In the message to Ephesus we have seen departure from first standing. The next state is a different one. We have the church at Smyrna in trouble; the saints of God are suffering. They may have thought the fiery trial some strange thing that had happened to them. But, on the contrary, it is more true that the Lord is grieved with a Christian when He leaves him without trouble for righteousness or for His name's sake. The Lord had Himself known tribulation to the utmost; but in Him it was only the trial of the good that was within, and the bringing out of His perfection. And poor as we are, we too may know trial apart from our evil. The Lord has two objects in view when He lays His hand upon a Christian in the way of chastening. it may come either because there has been something wrong, or because he is in danger of it and this is little felt by him. When David was out of tribulation, he falls into a snare. When his circumstances were full of trouble, then it was that he (inspired, of course, by the Holy Ghost) poured out those sweet strains that we read with joy to this day. The desire to get out of trial is a perilous thing for the soul. The trial may be sent to show us what we really are, or, what is better, to prove what God is for us and to us: but it may be also sent to prevent us from falling into sin. The Lord in His love thus often averts the evil which He sees and we do not. I do not doubt that there is another and a deeper character of suffering, even fellowship with the sufferings of Christ, which must not be confounded with the Lord's faithful discipline, though sometimes it would seem the two things may be in a measure combined. In a certain sense all saints suffer now with Him, though all may not be called to suffer for Him.

In Smyrna the Lord appears to have been meeting the declension from first love that had set in, and in order to do this He sent tribulation. It is no uncommon case — thanks to His name, for He is good and faithful. In what capacity does He speak to them? "These things saith the first and the last, which was dead and is alive." His title, first of all, is that of a divine Person as against Satan. The Spirit claims for Jesus here, what Isaiah had before challenged for Jehovah. (Isaiah 41:4.) And what was there that could not be claimed for Him? He "which was dead and is alive." What a comfort for those who were in trial! Who is that speaks to them in their tribulation? The One who had been in the deepest of sorrow and had gone through death itself. He who was the First and the Last, and who had formed all — He was the One that had died and was alive again. And this is the very One that I have to flee to in my trial. You will see thereby what a connection there is between the quickening of the dead and the comfort of those who are in trial. (Compare 2 Cor. 1-5) Jesus was God, but He was man also. He was the suffering man, and He was the triumphant man; and as such He was able to comfort them in their tribulation. What had He not gone through Himself?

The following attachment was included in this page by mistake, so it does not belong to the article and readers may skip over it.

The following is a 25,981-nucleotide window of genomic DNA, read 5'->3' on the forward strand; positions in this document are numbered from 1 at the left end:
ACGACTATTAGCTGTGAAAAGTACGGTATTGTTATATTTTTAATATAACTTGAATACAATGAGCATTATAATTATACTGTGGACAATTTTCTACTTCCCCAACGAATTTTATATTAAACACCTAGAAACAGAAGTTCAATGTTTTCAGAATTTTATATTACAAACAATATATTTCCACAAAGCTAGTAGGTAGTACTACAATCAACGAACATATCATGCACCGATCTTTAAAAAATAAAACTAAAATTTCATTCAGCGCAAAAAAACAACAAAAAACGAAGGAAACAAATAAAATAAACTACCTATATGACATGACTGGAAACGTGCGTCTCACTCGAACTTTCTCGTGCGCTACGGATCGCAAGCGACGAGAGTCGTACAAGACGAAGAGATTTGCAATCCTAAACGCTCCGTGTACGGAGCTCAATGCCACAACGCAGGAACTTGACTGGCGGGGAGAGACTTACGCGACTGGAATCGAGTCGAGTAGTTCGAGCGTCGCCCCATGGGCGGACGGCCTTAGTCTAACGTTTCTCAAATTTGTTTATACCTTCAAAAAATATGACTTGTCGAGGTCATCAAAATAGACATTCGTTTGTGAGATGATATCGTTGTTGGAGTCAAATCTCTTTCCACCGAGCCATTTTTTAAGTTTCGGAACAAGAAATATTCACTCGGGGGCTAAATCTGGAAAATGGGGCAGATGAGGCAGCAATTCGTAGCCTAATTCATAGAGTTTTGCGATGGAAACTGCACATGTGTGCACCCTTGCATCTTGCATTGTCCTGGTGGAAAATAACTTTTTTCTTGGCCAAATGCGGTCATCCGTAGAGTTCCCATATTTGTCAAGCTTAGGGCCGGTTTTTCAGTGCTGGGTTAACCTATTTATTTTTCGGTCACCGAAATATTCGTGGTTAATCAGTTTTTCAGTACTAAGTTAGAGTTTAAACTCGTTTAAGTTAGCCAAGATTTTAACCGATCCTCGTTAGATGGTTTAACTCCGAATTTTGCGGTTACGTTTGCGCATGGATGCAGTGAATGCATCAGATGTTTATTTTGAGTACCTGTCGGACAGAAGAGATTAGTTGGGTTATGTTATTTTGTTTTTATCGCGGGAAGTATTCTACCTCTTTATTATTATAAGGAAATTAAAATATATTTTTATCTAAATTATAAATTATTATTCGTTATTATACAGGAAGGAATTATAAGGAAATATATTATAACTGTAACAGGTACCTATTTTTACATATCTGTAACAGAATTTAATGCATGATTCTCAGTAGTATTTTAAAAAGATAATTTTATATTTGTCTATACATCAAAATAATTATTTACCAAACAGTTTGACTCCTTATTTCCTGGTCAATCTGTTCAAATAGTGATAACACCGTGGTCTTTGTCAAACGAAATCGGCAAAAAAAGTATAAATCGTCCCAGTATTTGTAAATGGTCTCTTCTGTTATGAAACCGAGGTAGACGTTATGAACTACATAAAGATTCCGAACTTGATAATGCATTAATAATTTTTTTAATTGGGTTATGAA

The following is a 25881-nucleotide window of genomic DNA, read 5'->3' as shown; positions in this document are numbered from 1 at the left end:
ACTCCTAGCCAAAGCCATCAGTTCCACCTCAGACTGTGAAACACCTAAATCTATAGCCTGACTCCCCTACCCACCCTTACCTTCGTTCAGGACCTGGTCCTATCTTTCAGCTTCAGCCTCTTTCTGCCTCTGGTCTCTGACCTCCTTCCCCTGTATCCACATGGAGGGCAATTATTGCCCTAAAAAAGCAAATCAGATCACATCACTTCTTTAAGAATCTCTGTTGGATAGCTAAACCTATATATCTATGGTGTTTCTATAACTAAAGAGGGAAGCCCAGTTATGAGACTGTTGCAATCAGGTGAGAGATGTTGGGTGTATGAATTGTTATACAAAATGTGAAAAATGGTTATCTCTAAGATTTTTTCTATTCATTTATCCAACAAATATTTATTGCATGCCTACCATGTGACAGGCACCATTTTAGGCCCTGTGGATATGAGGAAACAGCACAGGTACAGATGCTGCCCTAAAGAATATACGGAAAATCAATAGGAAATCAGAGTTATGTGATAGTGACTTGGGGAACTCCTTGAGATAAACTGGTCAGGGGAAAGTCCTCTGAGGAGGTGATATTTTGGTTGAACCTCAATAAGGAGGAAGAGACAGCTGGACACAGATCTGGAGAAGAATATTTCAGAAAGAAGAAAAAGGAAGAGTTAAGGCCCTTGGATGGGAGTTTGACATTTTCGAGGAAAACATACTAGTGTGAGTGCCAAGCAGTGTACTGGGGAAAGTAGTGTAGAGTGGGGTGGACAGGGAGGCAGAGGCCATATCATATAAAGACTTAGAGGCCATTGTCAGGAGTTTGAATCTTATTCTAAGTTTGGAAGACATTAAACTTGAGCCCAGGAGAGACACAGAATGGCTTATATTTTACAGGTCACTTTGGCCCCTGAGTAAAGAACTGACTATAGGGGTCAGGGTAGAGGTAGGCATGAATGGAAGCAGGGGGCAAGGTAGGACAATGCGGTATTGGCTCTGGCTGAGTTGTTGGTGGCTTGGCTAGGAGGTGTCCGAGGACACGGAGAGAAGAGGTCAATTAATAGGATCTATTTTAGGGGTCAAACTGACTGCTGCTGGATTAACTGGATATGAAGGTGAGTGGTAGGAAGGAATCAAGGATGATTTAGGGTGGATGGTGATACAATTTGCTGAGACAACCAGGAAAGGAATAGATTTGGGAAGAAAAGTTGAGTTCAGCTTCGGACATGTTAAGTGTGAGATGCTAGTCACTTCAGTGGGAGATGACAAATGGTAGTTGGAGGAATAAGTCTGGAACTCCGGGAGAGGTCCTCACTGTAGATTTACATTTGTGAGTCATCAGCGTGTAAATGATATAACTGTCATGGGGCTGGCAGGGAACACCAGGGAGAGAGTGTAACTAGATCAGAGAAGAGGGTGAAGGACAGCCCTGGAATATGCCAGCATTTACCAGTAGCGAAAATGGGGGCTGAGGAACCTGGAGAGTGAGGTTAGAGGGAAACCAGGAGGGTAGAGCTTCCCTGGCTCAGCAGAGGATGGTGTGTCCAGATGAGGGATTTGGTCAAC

"I know [thy works and] tribulation, and poverty, (but thou art rich,) and the blasphemy of them which say they are Jews and are not, but are the synagogue of Satan" (verse 9). The word "Jews" here is used symbolically. It was a name given to the nation that was known as God's people, above all others, in olden time; and these symbols were taken from the Old Testament. It seems to mean persons who, taking the place of being children of God, went back to hereditary religion. On the one hand, there was this outward trouble, which the Lord allowed for their blessing and, on the other, there were those who were insisting on Jewish principles. (Phil. 3:2.) But the Lord says, "Fear not those things which thou shalt suffer." Do not mind what persons say, or things done against you. "Behold the devil shall cast from among you into prison, that ye may be tried." Thus, by God's grace, the enemy himself is used as an instrument for the good of God's people in the persecutions which he stirs up against them. There is nothing, on the other hand, whereby Satan more effectually draws aside than through a sort of quiet, easy-going, half-and-half Christianity. God grant that His children may be preserved from having two faces or characters — that the Christian may never be worldly with worldly people, and then put on the ways and words of a saint with his brethren.

It is no new thing for the Lord thus to allow the efforts and enmity of Satan for the blessing of His saints. In the case of Job we see the same thing: indeed the Lord probed his servant there far more deeply. At each successive trial from Satan Job retained his integrity, and blessed the Lord, but the Lord showed Job himself — the very thing he needed for the full blessedness of turning away from self to the Lord. Then He showed him God, and Job's comfort at last was as deep as his self-abasement.